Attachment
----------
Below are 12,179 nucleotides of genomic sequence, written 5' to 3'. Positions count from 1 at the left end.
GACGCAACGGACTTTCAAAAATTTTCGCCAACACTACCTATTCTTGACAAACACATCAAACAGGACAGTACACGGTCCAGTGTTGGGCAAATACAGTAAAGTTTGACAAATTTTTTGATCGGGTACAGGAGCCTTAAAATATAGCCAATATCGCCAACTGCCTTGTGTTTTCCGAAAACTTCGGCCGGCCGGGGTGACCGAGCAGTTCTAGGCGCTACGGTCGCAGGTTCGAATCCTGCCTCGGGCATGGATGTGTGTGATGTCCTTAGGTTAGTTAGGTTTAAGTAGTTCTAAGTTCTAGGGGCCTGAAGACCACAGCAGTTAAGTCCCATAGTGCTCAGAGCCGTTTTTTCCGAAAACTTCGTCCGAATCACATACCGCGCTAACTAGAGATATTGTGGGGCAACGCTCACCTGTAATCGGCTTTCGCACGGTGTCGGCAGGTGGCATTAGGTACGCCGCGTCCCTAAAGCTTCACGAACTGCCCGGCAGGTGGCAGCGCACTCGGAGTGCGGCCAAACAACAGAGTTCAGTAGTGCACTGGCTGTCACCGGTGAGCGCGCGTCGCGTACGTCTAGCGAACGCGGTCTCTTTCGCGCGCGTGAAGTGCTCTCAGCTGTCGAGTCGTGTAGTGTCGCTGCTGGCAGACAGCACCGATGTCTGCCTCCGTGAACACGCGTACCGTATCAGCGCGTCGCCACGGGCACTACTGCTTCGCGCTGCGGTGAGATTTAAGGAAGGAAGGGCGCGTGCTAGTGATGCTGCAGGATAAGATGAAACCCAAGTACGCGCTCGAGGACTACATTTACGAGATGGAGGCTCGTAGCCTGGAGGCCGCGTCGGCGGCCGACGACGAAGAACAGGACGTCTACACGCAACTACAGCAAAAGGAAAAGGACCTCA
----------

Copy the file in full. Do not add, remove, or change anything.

Below are 12,179 nucleotides of genomic sequence, written 5' to 3'. Positions count from 1 at the left end.
GACGCAACGGACTTTCAAAAATTTTCGCCAACACTACCTATTCTTGACAAACACATCAAACAGGACAGTACACGGTCCAGTGTTGGGCAAATACAGTAAAGTTTGACAAATTTTTTGATCGGGTACAGGAGCCTTAAAATATAGCCAATATCGCCAACTGCCTTGTGTTTTCCGAAAACTTCGGCCGGCCGGGGTGACCGAGCAGTTCTAGGCGCTACGGTCGCAGGTTCGAATCCTGCCTCGGGCATGGATGTGTGTGATGTCCTTAGGTTAGTTAGGTTTAAGTAGTTCTAAGTTCTAGGGGCCTGAAGACCACAGCAGTTAAGTCCCATAGTGCTCAGAGCCGTTTTTTCCGAAAACTTCGTCCGAATCACATACCGCGCTAACTAGAGATATTGTGGGGCAACGCTCACCTGTAATCGGCTTTCGCACGGTGTCGGCAGGTGGCATTAGGTACGCCGCGTCCCTAAAGCTTCACGAACTGCCCGGCAGGTGGCAGCGCACTCGGAGTGCGGCCAAACAACAGAGTTCAGTAGTGCACTGGCTGTCACCGGTGAGCGCGCGTCGCGTACGTCTAGCGAACGCGGTCTCTTTCGCGCGCGTGAAGTGCTCTCAGCTGTCGAGTCGTGTAGTGTCGCTGCTGGCAGACAGCACCGATGTCTGCCTCCGTGAACACGCGTACCGTATCAGCGCGTCGCCACGGGCACTACTGCTTCGCGCTGCGGTGAGATTTAAGGAAGGAAGGGCGCGTGCTAGTGATGCTGCAGGATAAGATGAAACCCAAGTACGCGCTCGAGGACTACATTTACGAGATGGAGGCTCGTAGCCTGGAGGCCGCGTCGGCGGCCGACGACGAAGAACAGGACGTCTACACGCAACTACAGCAAAAGGAAAAGGACCTCA